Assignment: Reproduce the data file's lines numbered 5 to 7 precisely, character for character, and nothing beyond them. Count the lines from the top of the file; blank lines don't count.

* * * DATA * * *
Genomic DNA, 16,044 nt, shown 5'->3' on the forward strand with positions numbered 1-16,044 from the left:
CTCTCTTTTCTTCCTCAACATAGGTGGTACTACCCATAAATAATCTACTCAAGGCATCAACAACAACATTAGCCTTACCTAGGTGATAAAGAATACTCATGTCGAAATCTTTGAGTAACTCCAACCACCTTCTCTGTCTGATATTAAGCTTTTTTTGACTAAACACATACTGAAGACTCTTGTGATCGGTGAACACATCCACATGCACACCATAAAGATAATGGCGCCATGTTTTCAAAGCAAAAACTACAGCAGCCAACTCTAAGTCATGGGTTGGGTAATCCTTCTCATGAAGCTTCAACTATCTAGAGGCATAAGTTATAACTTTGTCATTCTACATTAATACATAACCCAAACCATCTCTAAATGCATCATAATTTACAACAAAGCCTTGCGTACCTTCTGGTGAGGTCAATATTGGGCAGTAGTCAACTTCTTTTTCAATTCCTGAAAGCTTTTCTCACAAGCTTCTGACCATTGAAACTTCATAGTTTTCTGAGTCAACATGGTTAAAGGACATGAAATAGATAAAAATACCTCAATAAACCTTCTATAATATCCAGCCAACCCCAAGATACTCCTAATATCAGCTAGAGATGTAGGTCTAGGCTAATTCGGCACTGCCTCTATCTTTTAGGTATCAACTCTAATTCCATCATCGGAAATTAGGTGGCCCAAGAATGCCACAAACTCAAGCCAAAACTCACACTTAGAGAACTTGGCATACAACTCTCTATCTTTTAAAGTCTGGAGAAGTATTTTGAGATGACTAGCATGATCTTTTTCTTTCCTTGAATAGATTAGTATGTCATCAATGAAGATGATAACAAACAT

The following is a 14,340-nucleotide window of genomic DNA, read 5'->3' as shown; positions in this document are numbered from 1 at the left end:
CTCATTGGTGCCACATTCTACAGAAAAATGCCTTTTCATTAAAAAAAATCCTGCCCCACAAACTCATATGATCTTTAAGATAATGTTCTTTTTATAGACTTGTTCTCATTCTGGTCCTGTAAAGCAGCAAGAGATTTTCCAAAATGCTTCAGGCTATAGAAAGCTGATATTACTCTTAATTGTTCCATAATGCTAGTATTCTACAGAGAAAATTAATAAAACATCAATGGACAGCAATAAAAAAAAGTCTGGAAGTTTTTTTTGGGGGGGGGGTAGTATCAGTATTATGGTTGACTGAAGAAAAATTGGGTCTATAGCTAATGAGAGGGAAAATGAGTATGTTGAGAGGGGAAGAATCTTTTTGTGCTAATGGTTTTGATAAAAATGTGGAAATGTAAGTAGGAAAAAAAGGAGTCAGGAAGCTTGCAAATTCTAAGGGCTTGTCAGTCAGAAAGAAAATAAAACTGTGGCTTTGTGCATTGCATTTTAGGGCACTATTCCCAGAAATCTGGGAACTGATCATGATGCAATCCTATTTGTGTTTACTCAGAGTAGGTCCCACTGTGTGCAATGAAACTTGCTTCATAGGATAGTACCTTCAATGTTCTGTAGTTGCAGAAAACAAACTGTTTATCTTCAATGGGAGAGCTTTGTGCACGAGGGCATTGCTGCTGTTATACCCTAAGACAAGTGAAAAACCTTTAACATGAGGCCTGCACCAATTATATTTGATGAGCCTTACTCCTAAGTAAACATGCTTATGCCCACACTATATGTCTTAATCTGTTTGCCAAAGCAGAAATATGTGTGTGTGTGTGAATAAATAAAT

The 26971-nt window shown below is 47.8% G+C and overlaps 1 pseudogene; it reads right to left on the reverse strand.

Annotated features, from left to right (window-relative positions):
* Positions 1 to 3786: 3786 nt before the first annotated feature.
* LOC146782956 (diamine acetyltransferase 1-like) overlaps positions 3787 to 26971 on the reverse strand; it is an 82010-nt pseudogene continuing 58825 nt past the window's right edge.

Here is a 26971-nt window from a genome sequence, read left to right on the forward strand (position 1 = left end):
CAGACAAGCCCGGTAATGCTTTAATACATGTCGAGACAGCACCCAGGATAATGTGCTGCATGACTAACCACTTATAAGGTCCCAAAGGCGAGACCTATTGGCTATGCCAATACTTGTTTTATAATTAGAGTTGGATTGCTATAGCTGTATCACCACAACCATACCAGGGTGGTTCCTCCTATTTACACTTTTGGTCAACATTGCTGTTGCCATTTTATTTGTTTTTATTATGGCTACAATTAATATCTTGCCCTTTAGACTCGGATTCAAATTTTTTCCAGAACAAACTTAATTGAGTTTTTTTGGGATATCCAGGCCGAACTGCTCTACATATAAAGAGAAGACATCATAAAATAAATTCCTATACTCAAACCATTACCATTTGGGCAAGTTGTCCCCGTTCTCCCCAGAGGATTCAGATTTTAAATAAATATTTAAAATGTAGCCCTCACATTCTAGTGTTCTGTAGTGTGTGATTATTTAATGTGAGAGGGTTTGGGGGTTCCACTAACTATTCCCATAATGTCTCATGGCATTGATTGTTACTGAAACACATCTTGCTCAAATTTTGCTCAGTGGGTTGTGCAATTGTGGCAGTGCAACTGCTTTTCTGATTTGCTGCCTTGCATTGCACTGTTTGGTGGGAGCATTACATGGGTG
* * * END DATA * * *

The 26971-nt window shown below is 47.8% G+C and overlaps 1 pseudogene; it reads right to left on the reverse strand.

Annotated features, from left to right (window-relative positions):
* Positions 1 to 3786: 3786 nt before the first annotated feature.